Glad you had your bases covered, snarky!
LL

Doug Posted 16 Jul 2009 , 1:56pm
post #9 of 17
Quote:
Originally Posted by QueenOfSweets

Okay, I may be crazy but I really think I've seen the logo she's using on her website somewhere here in the forum posts as an avatar. I don't know if she's the one that posted, or if she's using someone else's logo as well.

Glad you had your bases covered, snarky!




it's a standard piece of art you can get from VistaPrint for use on any of their products.

If you look very closely at the address bar in your browser when you are on here site, you can see the VistaPrint logo at the very start (like the little cake at the start of any CC page's wed address).

And if you look at the very bottom of the page, there's a logo splash: Powered by VistaPrint

She's using them to host and build her site.

leeesher Posted 16 Jul 2009 , 2:09pm
post #10 of 17
Quote:
Originally Posted by QueenOfSweets

Okay, I may be crazy but I really think I've seen the logo she's using on her website somewhere here in the forum posts as an avatar. I don't know if she's the one that posted, or if she's using someone else's logo as well.




http://www.cakecentral.com/modules.php?name=Forums&file=profile&mode=viewprofile&u=690597 icon_confused.gif

iletmn0 Posted 16 Jul 2009 , 3:04pm
post #11 of 17
Quote:
Originally Posted by snarkybaker



Well, luckily a neighbor of ours is a patent and trademark attorney, and we had filed for trademark protection for the name Sugarland as it pertains to bakeries and restaurants. We will be able to shut her down, but we're going to end up having to sue her.

At the time we filed, I thought the trademark application was money down the drain, if we didn't have trademark protection, we would have to contend with another bakery with nearly the same name, with an address also on East Franklin in an area that we actually sell deliver and advertise to.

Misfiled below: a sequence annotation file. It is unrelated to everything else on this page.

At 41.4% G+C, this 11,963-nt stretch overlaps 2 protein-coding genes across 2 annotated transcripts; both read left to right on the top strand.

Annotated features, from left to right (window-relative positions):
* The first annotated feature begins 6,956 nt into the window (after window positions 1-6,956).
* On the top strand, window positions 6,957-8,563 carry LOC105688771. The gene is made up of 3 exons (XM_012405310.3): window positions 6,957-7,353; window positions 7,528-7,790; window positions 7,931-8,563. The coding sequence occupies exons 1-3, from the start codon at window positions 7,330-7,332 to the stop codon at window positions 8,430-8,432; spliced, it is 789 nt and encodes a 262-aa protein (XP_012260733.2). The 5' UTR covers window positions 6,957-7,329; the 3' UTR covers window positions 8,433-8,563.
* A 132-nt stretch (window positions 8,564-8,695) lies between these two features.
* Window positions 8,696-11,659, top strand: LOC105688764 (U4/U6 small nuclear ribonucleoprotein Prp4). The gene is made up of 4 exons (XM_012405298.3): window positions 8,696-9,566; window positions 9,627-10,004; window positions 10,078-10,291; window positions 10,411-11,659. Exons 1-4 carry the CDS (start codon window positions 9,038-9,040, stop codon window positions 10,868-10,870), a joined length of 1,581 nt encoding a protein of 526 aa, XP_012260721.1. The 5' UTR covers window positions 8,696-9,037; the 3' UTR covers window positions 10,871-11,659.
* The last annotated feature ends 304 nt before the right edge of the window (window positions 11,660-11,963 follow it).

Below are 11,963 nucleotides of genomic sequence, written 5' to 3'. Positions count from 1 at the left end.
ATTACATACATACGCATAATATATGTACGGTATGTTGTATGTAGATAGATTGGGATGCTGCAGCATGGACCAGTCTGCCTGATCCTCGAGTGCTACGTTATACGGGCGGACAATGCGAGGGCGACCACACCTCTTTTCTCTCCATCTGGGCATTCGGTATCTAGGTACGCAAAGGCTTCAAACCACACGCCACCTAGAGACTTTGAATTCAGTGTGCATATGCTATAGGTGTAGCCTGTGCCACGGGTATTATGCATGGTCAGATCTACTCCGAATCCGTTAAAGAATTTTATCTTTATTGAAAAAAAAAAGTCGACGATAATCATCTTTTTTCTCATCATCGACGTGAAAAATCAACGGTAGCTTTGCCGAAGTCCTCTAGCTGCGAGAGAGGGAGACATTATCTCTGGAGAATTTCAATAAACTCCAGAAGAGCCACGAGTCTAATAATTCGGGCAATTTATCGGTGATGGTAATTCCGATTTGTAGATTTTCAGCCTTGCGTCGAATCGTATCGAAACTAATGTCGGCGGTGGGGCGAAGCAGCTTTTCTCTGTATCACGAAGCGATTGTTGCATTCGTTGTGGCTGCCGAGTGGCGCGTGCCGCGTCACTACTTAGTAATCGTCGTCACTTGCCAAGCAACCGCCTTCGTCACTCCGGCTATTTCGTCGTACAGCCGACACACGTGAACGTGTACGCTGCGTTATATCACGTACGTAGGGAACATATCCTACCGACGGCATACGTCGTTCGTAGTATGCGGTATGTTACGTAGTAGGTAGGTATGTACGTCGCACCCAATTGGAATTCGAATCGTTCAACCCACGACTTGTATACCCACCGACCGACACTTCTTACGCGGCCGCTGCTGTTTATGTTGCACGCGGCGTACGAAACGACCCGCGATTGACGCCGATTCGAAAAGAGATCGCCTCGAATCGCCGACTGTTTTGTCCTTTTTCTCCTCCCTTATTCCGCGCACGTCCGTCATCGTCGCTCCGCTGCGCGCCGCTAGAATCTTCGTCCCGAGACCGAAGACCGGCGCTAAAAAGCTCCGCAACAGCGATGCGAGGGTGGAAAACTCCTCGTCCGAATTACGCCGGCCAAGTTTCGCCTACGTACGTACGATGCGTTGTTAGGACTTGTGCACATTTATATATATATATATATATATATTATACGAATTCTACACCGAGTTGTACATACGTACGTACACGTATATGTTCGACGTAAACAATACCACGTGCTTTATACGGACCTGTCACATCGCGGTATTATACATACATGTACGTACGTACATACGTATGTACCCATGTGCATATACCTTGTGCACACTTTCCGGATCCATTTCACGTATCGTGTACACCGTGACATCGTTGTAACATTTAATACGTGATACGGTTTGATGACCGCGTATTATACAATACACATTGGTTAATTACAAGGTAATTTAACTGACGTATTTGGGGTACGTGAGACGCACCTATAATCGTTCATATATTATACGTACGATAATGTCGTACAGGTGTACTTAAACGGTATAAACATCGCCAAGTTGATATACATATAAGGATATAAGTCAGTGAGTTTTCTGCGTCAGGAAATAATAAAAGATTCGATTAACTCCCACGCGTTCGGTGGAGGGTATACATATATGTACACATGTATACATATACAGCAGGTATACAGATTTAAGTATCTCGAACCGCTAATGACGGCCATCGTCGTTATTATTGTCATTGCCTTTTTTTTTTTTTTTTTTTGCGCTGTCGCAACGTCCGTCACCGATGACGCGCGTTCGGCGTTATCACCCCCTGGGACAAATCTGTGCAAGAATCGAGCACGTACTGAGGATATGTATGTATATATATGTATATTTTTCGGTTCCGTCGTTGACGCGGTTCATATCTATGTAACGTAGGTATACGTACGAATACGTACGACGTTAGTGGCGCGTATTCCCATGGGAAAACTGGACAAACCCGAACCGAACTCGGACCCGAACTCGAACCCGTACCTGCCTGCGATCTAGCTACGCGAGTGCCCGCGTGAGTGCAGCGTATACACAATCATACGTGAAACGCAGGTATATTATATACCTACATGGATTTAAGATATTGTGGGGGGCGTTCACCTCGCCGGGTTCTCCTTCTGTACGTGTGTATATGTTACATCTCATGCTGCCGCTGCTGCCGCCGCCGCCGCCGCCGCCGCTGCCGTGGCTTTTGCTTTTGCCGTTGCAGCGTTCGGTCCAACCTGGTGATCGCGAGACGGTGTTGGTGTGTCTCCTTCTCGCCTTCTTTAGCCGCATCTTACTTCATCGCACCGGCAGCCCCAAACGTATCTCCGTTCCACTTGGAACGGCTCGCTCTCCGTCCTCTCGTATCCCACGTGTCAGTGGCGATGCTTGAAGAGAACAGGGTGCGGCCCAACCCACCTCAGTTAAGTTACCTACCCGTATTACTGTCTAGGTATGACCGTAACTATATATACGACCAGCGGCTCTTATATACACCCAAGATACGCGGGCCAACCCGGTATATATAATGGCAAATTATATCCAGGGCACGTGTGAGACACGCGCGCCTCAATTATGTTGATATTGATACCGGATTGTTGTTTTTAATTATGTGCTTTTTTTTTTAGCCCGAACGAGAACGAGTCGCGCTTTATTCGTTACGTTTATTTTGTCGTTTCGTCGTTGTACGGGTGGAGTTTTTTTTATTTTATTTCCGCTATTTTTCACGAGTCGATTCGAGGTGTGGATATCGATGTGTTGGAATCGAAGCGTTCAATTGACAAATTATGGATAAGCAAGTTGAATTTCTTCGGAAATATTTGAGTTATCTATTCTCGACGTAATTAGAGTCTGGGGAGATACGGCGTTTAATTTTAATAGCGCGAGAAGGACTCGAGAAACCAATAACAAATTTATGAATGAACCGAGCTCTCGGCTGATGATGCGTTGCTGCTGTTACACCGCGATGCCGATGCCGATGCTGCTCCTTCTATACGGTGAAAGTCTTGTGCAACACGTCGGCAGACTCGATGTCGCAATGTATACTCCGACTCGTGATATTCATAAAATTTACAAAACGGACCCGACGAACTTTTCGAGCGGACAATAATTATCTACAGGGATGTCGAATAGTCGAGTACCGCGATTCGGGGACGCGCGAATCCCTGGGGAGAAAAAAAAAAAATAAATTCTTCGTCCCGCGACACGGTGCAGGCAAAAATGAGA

Hi Snarkybaker,

did you file for federal trademark protection or a state level trademark? I just search the federal trademarks database and there is already a trademark for "Sugarland" with a very long list of goods and services (see below) with in the GS for bakeries. I'm certain they will deny your application if when it's reviewed by the PTO since this company has held a trademark for "sugarland" since 2002 and recently refiled the trademark last year. You might want to reconsider before wasting any money. I'm not sure if your attorney has brought this to your attention or not if he hasn't then he should have advise you accordingly.


IC 030. US 046. G & S: pastry and confectionery, namely, chocolate and candy; chocolate and chocolate products, namely, chocolate bars, chocolate chips, chocolate truffles, chocolate eggs, grated chocolate, chocolate toppings, and chocolate in the form of sheets, granules and flakes, chocolate candy; decorative chocolate for cakes; confectionery products, namely, pastilles, bonbons, marshmallows, caramel toppings, marzipan, almond candy, roasted almonds coated in chocolate, cakes, muffins, croissants, torts, crepes, petit four, macaroons, pies, tarts, tea cakes, cookies, brownies, frozen confectionery, crystallized sugar pieces, sweetmeats, caramels, pralines, toffee, peanut brittle, fruit jellies, gum sweets, shaved ice confections, ice cream, blancmanges, Italian ice, and fruit ices; fruit gum sweets and liquorices; all aforesaid goods made using sugar substitutes

sweetlayers Posted 16 Jul 2009 , 3:28pm
post #12 of 17

SAVE

snarkybaker Posted 16 Jul 2009 , 3:58pm
post #13 of 17
Quote:
Originally Posted by iletmn0

Quote:
Originally Posted by snarkybaker



Well, luckily a neighbor of ours is a patent and trademark attorney, and we had filed for trademark protection for the name Sugarland as it pertains to bakeries and restaurants. We will be able to shut her down, but we're going to end up having to sue her.

At the time we filed, I thought the trademark application was money down the drain, if we didn't have trademark protection, we would have to contend with another bakery with nearly the same name, with an address also on East Franklin in an area that we actually sell deliver and advertise to.



Hi Snarkybaker,

did you file for federal trademark protection or a state level trademark? I just search the federal trademarks database and there is already a trademark for "Sugarland" with a very long list of goods and services (see below) with in the GS for bakeries. I'm certain they will deny your application if when it's reviewed by the PTO since this company has held a trademark for "sugarland" since 2002 and recently refiled the trademark last year. You might want to reconsider before wasting any money. I'm not sure if your attorney has brought this to your attention or not if he hasn't then he should have advise you accordingly.